A gender-inclusive, polytheistic, multi-cultural rendition of Handel’s Messiah is gaining praise from those on the Left for its LGBT imagery and its reimagining of Jesus as a Muslim woman.
The New York Times posted a complimentary story about the rendition, called Messiah: Complex, which was conducted in collaboration between the Against the Grain Theater and the Toronto Symphony Orchestra.
A 78-minute film of the performance can be streamed on the website of Against the Grain Theater, which calls it a “daring reimagining of Handel's classic featuring voices from across Canada.”
The singers change much of the lyrics, which originally were written by Charles Jennens (1700-1773), a friend of George Frideric Handel. Jennens based the text on Scripture.
“This is not your grandparents’ Messiah,” Spencer Britten, who sings in the film, told The New York Times.
The film opens with Britten, a gay man, singing “No. 2: Comfort Ye My People” as he walks through the Vancouver streets in high heels. The film shows an LGBT Pride flag, an LGBT Pride-painted crosswalk, and other LGBT imagery.
Moments later, an indiginous woman in the Yukon sings “No. 9: O Thou That Tellest Good Tidings,” but tweaks the text, changing “God” to “Creator.” “The Creator is here,” she sings.
Later, a Montreal woman, Rihab Chaieb, sings “No. 23: He Was Despised,” a song that Handel and Jennens wrote specifically about Jesus. But Chaieb changes the text so that it references her Muslim mother, who is seen praying to Mecca in the film. “She was despised; despised and rejected; rejected of men; a woman of sorrows,” Chaieb sings.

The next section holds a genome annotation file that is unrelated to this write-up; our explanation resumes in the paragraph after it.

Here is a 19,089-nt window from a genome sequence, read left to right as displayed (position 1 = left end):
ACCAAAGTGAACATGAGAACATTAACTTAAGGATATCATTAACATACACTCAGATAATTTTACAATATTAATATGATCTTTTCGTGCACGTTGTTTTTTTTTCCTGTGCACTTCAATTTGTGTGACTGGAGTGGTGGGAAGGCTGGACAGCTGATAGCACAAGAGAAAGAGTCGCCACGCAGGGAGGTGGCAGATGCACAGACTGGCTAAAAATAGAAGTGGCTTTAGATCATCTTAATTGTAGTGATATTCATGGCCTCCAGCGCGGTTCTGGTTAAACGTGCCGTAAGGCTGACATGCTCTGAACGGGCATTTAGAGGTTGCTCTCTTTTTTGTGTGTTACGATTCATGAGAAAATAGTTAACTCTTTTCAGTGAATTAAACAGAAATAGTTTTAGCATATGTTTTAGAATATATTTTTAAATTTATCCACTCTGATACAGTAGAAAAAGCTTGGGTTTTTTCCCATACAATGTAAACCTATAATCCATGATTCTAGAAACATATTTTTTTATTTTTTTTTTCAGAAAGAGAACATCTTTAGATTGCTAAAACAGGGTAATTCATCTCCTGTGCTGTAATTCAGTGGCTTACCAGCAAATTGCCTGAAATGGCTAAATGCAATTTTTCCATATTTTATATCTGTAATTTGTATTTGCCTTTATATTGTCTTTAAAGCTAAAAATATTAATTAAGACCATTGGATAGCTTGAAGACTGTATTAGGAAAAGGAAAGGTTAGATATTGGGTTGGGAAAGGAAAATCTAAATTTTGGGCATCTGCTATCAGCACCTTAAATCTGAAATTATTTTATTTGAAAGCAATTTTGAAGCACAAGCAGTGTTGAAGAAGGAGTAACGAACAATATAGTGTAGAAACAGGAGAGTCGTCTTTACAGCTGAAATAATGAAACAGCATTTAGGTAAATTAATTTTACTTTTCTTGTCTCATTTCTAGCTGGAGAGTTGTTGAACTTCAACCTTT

The New York Times posted a story about the performance under the headline, “A ‘Messiah’ for the Multitudes, Freed From History’s Bonds.” The newspaper called it an “unabashed celebration of Canadian multiculturalism.”
Messiah: Complex was the idea of Joel Ivany, the founder of Against the Grain Theatre.
“As the Black Lives Matter protests were happening across the world, the silence in the classical music world was deafening, and I thought, ‘What if every soloist in this Messiah was Indigenous, Black or a person of color?’” Ivany told The Times.
National Review’s Kevin D. Williamson criticized the performance and said Messiah: Complex is an indictment on modern times – especially compared to the era of Handel.
“You can hijack medieval Catholic imagery for an episode of RuPaul’s Drag Race, but you can’t really repurpose an episode of RuPaul’s Drag Race for anything of any lasting interest, because there isn’t really anything of substance to hold on to there,” Williamson wrote. “That’s why this only happens in one direction: You aren’t going to see a bunch of traditionalist Catholics looking to put a Tridentine spin on Keeping Up with the Kardashians.”
“... Can you recite 20 consecutive lines of poetry written by an American in the past 20 years, or name 20 living American poets of any consequence? There is a reason for that,” Williamson wrote. “Messiah, composed in 1741, is going on 300 years old. Is there a single musical work by a North American in our time that we expect to be so nearly universally recognizable in the year 2299?”
Williamson added, “Partisans of the cultural tendency that defines itself in opposition to European Christian civilization broadly understood will, in all likelihood, continue to fail to produce a high culture equal to the achievements of that civilization, even as we moderns excel what we used to call Western Civilization in technology – theirs, Dante, ours, Twitter. It probably will be Christian scholars, a millennium or two hence and perhaps returned to the monastery, who write the definitive history of our high-tech barbarian civilization, poring over old photos of Whoopi Goldberg dressed as a nun and Ricky Gervais posed as Saint Sebastian.”
Photo courtesy: ©AtG YouTube channel screenshot
Michael Foust has covered the intersection of faith and news for 20 years. His stories have appeared in Baptist Press, Christianity Today, The Christian Post, the Leaf-Chronicle, the Toronto Star and the Knoxville News-Sentinel.